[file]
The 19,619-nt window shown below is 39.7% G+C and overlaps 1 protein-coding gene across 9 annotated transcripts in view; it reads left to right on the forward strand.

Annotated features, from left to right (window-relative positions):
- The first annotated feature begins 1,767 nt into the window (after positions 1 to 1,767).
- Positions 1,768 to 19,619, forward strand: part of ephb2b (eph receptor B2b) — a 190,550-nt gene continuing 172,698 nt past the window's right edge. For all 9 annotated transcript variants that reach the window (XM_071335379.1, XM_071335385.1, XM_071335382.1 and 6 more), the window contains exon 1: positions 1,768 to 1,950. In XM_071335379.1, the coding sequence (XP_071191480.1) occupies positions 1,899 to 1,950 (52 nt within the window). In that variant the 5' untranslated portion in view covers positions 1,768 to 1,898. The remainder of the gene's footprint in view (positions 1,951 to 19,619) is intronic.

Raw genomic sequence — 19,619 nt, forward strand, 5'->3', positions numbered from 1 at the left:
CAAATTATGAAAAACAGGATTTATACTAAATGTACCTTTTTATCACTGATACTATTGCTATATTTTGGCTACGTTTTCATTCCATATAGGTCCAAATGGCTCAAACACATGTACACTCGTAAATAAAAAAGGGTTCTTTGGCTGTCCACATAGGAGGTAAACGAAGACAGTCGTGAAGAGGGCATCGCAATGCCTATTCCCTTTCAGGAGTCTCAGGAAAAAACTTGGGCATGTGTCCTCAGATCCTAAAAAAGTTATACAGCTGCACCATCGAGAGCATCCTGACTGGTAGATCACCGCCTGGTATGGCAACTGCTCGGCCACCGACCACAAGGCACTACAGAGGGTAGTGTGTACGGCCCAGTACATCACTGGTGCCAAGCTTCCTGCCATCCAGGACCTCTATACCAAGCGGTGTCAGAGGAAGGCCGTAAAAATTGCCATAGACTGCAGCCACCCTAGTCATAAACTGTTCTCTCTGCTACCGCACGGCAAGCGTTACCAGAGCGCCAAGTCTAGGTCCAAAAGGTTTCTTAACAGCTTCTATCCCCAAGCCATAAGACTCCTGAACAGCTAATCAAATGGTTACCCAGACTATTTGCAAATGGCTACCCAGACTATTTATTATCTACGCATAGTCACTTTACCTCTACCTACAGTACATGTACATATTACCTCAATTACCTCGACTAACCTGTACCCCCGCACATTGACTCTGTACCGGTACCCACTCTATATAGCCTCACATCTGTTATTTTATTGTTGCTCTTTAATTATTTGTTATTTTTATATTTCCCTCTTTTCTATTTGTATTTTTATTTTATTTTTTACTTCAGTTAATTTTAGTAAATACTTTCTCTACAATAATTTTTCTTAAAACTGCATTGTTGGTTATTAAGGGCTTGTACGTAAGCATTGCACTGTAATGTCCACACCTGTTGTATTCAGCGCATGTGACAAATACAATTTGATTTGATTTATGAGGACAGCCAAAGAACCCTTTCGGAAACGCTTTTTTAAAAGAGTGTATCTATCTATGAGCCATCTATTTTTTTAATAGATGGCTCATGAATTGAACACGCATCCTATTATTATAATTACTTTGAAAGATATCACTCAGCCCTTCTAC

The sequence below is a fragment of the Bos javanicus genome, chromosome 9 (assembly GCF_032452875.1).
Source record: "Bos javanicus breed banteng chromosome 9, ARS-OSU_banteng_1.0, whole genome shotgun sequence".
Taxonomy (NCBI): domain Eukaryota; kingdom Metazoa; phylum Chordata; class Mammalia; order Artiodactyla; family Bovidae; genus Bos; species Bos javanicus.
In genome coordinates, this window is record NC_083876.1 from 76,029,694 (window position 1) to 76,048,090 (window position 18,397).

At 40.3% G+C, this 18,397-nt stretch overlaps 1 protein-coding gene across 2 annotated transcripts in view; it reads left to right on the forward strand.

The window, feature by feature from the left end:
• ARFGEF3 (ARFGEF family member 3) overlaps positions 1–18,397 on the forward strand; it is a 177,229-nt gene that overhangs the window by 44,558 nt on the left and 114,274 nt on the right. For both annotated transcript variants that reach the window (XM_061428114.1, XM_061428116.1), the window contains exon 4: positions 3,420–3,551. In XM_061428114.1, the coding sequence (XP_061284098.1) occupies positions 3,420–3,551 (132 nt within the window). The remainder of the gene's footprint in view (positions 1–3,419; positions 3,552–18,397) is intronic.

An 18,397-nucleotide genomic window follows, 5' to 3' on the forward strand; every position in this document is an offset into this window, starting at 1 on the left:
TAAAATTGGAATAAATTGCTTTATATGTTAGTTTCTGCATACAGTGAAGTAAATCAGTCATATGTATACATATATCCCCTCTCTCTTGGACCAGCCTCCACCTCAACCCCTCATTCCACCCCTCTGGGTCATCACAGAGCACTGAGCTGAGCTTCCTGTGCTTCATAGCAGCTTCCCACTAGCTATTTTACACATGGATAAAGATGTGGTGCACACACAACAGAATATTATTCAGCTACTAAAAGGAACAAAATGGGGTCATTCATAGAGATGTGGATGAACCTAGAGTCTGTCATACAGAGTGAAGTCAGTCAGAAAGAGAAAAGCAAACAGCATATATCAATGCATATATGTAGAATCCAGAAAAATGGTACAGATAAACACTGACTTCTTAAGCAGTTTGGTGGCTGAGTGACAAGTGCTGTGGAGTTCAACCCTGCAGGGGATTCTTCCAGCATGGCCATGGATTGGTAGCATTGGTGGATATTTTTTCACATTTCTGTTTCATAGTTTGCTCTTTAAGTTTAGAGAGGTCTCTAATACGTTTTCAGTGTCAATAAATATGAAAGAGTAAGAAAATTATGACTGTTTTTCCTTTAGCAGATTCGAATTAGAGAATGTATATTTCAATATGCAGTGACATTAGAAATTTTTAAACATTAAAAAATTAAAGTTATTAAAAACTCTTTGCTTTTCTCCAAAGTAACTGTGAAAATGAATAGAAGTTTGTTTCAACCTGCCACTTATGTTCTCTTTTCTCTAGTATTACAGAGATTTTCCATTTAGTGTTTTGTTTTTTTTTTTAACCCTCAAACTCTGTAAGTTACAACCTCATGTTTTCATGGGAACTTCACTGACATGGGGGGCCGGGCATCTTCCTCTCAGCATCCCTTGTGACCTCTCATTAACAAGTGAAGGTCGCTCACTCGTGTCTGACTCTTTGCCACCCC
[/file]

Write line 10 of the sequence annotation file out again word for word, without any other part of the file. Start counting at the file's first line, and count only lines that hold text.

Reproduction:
In genome coordinates, this window is record NC_083876.1 from 76,029,694 (window position 1) to 76,048,090 (window position 18,397).